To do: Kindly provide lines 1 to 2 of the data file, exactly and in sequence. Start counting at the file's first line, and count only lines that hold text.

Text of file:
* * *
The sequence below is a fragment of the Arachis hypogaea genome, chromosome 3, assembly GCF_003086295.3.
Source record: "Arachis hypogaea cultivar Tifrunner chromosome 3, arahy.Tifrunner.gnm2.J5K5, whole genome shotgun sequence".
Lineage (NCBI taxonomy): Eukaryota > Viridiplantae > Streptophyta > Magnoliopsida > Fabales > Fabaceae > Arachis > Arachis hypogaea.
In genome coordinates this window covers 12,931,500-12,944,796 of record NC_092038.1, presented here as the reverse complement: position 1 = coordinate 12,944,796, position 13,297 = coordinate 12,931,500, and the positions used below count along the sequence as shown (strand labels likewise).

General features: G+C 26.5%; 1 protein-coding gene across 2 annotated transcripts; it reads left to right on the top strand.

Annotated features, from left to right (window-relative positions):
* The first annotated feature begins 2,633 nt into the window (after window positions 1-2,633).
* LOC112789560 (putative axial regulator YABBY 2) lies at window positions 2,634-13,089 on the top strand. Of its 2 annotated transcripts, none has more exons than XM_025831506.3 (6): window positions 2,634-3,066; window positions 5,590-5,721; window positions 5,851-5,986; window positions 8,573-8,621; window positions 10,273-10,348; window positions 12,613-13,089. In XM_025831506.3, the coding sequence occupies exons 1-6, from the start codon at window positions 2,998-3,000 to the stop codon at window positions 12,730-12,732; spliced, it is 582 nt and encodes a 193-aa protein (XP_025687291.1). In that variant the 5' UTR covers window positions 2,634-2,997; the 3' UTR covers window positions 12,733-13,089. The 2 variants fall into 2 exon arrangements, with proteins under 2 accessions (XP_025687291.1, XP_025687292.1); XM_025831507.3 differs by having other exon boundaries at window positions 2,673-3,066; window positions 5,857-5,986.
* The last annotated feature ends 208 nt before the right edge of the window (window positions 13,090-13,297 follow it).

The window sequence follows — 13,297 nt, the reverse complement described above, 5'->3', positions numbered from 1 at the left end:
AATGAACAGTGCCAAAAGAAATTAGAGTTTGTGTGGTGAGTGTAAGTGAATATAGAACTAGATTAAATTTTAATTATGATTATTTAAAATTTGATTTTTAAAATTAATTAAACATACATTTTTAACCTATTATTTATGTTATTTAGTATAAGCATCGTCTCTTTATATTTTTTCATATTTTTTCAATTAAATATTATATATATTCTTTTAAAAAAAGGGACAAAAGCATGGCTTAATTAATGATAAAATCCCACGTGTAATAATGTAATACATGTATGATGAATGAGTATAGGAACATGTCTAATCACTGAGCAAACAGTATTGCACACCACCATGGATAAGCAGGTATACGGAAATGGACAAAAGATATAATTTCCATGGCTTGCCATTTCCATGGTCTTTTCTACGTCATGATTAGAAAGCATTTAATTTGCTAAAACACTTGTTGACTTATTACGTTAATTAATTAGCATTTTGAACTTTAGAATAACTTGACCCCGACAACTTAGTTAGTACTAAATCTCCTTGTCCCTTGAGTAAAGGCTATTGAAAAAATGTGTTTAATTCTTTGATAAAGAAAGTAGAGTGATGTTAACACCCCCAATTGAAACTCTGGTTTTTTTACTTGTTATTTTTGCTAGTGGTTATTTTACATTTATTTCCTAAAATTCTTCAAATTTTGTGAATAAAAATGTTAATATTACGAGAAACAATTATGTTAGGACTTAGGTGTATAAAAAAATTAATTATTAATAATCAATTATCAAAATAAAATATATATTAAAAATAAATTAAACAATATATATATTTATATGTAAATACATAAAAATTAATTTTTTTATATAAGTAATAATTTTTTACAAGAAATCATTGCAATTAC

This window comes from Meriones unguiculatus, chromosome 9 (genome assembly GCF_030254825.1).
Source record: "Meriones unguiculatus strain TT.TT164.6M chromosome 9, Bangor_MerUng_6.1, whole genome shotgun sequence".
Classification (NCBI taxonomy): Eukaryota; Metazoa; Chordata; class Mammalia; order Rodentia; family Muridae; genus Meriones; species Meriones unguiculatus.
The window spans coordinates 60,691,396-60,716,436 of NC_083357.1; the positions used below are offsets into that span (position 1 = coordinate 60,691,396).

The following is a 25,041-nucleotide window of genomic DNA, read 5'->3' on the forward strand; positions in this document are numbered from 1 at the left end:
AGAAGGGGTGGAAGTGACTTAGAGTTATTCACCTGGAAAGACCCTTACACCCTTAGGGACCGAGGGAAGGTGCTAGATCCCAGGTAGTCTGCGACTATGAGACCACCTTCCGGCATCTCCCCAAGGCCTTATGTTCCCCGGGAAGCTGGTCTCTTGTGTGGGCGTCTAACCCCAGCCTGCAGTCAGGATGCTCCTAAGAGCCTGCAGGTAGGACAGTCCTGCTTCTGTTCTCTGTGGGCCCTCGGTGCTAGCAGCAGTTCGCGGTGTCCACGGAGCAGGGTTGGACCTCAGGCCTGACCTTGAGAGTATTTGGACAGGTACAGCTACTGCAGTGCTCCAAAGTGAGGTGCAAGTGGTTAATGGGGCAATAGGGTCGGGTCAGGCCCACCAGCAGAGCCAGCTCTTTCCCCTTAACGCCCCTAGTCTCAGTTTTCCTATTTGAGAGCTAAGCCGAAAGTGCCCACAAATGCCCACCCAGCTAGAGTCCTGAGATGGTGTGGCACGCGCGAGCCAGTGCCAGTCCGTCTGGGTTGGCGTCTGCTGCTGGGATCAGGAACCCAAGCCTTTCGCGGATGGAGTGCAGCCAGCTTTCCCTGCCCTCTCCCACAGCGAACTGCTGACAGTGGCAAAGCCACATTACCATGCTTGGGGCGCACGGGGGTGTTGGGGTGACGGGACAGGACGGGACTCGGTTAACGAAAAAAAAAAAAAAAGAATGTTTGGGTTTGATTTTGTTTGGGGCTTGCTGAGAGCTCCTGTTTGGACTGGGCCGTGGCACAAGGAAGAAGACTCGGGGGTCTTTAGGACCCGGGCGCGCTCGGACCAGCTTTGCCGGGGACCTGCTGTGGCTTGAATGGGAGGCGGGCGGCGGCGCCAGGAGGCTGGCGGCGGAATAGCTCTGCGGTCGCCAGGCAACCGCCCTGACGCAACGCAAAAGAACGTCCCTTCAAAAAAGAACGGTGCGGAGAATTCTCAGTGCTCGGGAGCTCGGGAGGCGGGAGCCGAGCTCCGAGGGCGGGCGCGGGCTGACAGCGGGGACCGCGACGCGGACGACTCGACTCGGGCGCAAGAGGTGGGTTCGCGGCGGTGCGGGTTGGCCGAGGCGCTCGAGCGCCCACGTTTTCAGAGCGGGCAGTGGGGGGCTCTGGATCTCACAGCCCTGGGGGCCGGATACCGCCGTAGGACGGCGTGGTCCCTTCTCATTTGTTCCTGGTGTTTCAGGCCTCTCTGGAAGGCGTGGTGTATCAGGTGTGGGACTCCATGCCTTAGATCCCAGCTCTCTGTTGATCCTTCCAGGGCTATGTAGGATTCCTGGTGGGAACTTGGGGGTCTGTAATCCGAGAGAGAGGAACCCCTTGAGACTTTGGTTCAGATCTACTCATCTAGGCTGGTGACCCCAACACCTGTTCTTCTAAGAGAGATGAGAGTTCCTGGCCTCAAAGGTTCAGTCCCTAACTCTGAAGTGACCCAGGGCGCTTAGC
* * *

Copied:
The sequence below is a fragment of the Arachis hypogaea genome, chromosome 3, assembly GCF_003086295.3.
Source record: "Arachis hypogaea cultivar Tifrunner chromosome 3, arahy.Tifrunner.gnm2.J5K5, whole genome shotgun sequence".